Mayhem in Seattle Autonomous Zone as Man Allegedly Breaks Into Store, Police Don’t Respond
USZachary Stieber

Chaos erupted in the so-called autonomous zone in Seattle late Sunday when a man allegedly broke into an auto repair store, stealing items and trying to start a fire.

Workers at the business called the police but said they never came.

Groups of activists took over an area comprising multiple city blocks in Washington state’s largest city last week after police officers, who clashed with them, abandoned a precinct building.

Response times to crimes including rape have soared in the area since then, according to Police Chief Carmen Best.

The incident on Sunday was captured by reporters with the Daily Caller and One America News as well as a man live streaming video during the occupation.

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This still image from video shows the Seattle Police Department’s abandoned East Precinct in Seattle, Wash., on June 12, 2020. (Bowen Xiao/The Epoch Times)

It started when a man identified as the owner of Car Tender, a car repair store on 12th Avenue, found a male inside of the shop.

“I caught somebody in my building with my property. So I detained him, hoping that police would show up, but they wouldn’t show up,” the man told reporters.

“We found the guy in the building. We detained him and called 911. Police won’t come. The Fire Department won’t even come,” the man said.

Workers said they put out a fire that the male had started. The male was questioned but refused to be searched.

As word of what happened made it to occupiers, dozens rushed to the store and tore down fencing separating it from the street.

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This still image from video shows an entrance to the so-called Seattle autonomous zone in Seattle, Wash., on June 14, 2020. (Bowen Xiao/The Epoch Times)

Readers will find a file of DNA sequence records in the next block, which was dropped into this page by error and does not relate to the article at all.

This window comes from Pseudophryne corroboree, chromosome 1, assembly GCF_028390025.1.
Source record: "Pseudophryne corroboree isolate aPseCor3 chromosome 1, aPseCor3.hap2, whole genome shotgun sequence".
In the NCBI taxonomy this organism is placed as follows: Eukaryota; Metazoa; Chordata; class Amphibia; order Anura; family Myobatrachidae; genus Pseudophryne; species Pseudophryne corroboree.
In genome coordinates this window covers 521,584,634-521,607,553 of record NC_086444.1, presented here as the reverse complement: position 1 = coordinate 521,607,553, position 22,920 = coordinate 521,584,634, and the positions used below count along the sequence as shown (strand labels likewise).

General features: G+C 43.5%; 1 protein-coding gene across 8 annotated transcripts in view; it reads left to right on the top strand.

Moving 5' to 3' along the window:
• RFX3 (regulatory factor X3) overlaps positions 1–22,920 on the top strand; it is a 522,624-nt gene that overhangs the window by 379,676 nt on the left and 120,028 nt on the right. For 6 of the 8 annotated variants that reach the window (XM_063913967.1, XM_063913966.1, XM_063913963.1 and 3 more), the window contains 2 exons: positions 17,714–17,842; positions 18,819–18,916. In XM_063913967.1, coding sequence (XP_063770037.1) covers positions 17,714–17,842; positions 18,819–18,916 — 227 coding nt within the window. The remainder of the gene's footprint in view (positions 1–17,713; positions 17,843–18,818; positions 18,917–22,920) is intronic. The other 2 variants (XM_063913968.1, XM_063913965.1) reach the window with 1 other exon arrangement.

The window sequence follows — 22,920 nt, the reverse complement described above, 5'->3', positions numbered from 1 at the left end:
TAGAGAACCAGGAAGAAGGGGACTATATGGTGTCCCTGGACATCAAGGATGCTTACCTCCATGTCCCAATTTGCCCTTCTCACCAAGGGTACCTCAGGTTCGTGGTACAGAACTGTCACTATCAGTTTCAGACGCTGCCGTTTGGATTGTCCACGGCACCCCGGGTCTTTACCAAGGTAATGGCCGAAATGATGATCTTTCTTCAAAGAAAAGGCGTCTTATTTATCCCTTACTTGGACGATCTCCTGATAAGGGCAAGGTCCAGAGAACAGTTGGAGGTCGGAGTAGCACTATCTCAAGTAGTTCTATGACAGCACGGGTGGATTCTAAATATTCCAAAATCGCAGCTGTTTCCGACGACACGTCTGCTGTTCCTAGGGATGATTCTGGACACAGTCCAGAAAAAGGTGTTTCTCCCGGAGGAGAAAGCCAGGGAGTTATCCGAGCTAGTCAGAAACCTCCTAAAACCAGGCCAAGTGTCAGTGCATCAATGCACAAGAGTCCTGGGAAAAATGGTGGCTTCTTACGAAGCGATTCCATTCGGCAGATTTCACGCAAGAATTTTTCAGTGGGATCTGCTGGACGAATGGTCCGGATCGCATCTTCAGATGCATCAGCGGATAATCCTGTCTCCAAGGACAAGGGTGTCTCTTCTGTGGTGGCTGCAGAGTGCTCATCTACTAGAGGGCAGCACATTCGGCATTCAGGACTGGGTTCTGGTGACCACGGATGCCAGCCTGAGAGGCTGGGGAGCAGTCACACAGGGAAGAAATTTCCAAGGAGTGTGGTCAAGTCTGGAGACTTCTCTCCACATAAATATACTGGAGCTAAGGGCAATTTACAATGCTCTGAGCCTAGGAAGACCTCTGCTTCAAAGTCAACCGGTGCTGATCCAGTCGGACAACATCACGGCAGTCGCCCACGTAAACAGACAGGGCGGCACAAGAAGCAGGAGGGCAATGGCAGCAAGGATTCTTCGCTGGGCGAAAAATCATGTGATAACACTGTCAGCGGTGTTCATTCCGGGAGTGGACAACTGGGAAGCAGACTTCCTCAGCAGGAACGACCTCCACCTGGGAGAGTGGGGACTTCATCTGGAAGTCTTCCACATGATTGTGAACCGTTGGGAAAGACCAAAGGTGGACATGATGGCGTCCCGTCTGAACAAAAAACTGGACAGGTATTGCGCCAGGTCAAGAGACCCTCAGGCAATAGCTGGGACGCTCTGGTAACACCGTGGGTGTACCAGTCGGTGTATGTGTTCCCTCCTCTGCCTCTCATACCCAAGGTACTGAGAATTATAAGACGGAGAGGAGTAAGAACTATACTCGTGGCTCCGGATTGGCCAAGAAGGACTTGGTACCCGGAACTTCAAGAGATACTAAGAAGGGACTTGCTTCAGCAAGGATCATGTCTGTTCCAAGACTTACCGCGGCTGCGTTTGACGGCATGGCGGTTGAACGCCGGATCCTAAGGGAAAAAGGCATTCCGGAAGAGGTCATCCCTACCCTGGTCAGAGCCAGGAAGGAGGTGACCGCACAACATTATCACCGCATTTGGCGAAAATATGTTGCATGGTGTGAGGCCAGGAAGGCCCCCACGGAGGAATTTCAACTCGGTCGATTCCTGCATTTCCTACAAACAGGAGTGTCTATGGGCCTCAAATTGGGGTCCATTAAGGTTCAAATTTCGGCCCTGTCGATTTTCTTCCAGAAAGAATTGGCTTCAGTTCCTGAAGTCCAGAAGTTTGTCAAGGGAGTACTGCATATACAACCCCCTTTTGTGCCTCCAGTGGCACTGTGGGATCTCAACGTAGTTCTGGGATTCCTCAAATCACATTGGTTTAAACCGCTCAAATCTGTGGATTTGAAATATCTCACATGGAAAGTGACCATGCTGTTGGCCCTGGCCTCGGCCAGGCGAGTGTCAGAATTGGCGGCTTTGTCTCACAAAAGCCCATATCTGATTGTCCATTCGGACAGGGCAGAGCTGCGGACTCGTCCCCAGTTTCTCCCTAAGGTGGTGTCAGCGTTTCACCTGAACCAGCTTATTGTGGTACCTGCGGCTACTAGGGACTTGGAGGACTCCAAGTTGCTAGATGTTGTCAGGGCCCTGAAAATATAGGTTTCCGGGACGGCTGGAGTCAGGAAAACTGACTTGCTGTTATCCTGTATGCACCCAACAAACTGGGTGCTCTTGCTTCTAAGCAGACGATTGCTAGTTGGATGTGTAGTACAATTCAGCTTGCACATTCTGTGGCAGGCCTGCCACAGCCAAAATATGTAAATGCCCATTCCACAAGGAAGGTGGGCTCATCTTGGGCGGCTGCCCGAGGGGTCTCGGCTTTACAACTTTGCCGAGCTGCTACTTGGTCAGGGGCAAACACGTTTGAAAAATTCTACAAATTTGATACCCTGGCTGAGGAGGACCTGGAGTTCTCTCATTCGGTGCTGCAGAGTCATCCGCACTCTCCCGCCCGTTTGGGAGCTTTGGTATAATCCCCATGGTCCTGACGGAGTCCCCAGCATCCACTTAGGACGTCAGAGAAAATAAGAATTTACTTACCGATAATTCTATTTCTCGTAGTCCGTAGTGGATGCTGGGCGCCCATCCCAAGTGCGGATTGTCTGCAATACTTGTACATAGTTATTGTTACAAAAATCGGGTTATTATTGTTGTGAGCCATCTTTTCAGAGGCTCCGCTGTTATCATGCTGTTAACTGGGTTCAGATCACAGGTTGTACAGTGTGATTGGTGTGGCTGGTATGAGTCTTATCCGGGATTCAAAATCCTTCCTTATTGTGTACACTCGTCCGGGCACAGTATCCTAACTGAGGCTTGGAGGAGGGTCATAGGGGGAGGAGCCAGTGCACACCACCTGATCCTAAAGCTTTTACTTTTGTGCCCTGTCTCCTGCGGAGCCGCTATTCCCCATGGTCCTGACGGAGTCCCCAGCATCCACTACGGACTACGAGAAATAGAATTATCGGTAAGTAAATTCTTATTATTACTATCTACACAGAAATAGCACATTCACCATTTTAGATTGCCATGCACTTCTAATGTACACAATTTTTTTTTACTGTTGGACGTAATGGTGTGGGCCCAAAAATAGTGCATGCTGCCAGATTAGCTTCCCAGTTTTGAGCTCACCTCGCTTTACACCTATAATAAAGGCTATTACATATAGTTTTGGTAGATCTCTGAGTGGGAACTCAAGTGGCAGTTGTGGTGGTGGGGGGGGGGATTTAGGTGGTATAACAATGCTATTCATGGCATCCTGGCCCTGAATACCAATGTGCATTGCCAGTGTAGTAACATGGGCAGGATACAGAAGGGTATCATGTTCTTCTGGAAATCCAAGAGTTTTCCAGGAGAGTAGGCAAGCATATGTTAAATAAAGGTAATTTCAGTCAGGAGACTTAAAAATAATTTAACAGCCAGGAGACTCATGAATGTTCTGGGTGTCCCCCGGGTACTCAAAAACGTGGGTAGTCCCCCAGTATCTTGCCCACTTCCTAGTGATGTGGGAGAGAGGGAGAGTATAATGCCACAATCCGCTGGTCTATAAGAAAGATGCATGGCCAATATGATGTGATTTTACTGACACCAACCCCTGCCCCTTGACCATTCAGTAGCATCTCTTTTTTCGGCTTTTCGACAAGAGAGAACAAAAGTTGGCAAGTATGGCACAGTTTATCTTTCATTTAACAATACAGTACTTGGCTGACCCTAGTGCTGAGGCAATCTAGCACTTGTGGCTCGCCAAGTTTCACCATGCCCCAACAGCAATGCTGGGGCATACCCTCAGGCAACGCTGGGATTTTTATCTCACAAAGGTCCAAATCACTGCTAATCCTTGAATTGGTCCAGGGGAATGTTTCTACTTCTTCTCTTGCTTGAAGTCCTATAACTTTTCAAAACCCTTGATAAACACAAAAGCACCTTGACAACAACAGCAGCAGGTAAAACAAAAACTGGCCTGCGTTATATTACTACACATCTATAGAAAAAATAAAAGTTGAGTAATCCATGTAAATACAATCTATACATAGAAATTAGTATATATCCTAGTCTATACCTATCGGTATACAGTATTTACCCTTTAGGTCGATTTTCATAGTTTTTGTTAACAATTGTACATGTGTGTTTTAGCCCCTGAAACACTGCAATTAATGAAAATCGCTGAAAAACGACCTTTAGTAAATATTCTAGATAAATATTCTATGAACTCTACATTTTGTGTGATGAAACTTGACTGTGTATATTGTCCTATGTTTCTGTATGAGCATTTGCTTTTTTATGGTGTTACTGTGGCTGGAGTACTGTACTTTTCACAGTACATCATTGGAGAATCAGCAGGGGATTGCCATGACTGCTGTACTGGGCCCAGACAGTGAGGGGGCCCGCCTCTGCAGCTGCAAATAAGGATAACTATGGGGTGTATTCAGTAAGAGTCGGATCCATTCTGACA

Some of the occupiers approached the man said to be the owner and workers, shouting at them as they tried to locate the male who allegedly stole from the business.

At least two people at the business brandished guns, prompting occupiers to retreat back to the street. Workers said they couldn’t search the alleged thief because he wouldn’t cooperate with them and eventually let him go.

As the activists approached the business, workers decided it “wasn’t worth the cost” to try to keep questioning the man.

Things took another turn when the man who allegedly broke in and started a fire returned to the area outside the store later in the night. He quickly left after workers pointed him out.

That prompted Raz Simone, dubbed the “warlord” of the autonomous zone, and a group of occupiers to chase down the man. He was detained inside the zone by part of its security force as people made him empty his pockets.

When someone from the crowd tried assaulting the man, he slipped away.

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This still image from video shows Raz Simone speaking to The Epoch Times in Seattle, Wash., on June 13, 2020. (Bowen Xiao/The Epoch Times)

No property from the store was recovered except for a jacket he stole from the store, one person who was filming the scene said.

A Car Tender employee, reached on Monday, declined to comment.

The Seattle Police Department didn’t return a voicemail.

The man identified as Car Tender’s owner said he wants to see the East Precinct, which remains boarded up, restored, and called for local officials to “step up and represent their constituents.”

“This whole kind of mob thing doesn’t work,”‘ he added, estimating the occupation has cost his business some $55,000 so far.

From The Epoch Times